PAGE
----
Wednesday, July 17, 2013

The Number Of Breathing Will A Person Take Each Minute

Normal Respiration

Adults normally breathe between 12 to 20 breaths per minute. Variations occur normally during breathing and may include periods of silent breathing, sighs, loud breaths and pauses. How rapidly you breathe varies according to your age, health condition, level of excitement, fitness level and other factors.

Variations in Respiration by Age

Infants up to 1 year breathe very quickly--30 to 60 breaths per minute. Toddlers, 2 to 3 years old, breathe 24 to 40 breaths per minute; preschoolers, 3 to 6 years old, 22 to 34 breaths. Children age 6 to 12 years normally breathe 18 to 30 breaths per minute and adolescents slow to 12 to 15 breaths per minute. Breathing rates for seniors generally are compared to the adult rate as most breathing rate changes for the elderly come in response to age-related disease, loss of physical fitness or other health issues rather than as a direct result of aging.

Factors that slow respiratory rates

Respiratory rate often slows after a patient has been under sedation or a general anesthetic. It can also happen as a result of overdoses of medications like barbiturates or psychotropic medications.

Factors that elevate respiratory rates

Elevated respiratory rates are often caused by exertion, a respiratory disease that slows oxygenation of the blood, poor acclimatization to high altitude, panic disorder or stress. Often the patient tends to breathe more shallowly and as a result will expend more energy just keeping up with the body's resting oxygen demand. Very sick patients breathe deeply, nosily and faster than normal. Breaths sound as if the patient is deeply sighing.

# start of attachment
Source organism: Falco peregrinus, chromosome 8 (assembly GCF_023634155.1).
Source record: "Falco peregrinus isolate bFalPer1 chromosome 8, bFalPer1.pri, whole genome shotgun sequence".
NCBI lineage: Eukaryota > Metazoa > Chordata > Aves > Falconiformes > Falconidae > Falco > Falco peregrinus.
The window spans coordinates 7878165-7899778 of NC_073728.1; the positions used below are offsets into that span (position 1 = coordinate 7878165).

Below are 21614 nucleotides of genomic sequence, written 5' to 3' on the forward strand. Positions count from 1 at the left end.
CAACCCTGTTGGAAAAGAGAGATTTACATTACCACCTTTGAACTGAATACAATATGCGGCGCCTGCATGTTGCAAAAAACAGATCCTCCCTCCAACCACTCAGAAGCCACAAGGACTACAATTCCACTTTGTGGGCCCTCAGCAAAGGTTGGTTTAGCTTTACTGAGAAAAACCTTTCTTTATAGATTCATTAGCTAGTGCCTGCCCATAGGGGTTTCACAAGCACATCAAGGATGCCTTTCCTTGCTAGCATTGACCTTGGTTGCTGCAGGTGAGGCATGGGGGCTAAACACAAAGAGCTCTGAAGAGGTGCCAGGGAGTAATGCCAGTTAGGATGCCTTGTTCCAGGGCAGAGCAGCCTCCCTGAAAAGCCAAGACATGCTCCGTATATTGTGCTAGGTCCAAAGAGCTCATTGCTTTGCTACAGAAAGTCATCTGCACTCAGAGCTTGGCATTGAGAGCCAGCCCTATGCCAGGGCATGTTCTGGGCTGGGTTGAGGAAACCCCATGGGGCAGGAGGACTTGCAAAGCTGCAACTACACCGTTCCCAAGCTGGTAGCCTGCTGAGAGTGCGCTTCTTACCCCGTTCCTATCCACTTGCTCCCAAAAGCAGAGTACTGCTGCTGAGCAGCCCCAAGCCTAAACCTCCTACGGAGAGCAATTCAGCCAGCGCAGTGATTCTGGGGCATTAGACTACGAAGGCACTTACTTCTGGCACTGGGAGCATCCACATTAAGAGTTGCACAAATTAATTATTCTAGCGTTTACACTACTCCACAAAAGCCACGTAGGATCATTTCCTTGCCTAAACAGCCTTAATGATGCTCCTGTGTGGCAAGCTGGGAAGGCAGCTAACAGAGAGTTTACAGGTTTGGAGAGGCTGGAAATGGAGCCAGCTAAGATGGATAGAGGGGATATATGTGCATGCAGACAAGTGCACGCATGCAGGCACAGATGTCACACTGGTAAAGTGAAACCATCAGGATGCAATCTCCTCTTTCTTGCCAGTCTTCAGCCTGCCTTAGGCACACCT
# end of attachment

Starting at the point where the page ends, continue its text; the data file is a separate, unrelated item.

Factors that cause irregular breathing

Intracranial pressure due to disease or injury can cause irregular breathing with intermittent breath stoppage. Cheyne-stokes Respirations are small, very shallow respirations which increase in depth and speed and then decrease again ending in apnea or sudden long breath stoppages. This type of breathing is common in severely ill or dying patients.

Factors that cause shortness of breath

Difficult breathing and shortness of breath occurs frequently in patients with chronic obstructive pulmonary disease and heart failure. Symptoms are not relieved even when the patient is resting. Mechanical breathing machines may be necessary to reduce the breathing workload on the patient.

Respiration stoppage

Apnea is sudden cessation of breathing. During apnea the breathing abruptly stops and there may be a period of 10 to 40 seconds during which there are no breaths taken at all. This often happens during sleep as a result of obstruction in the upper airway, especially the throat or nasal passages. Apnea can result in dramatically low blood oxygen levels and may cause death. Apnea is often controlled with mechanical ventilators, CPAP and Bi-PAP machines which help force air past obstructions or which support failing breathing musculature.

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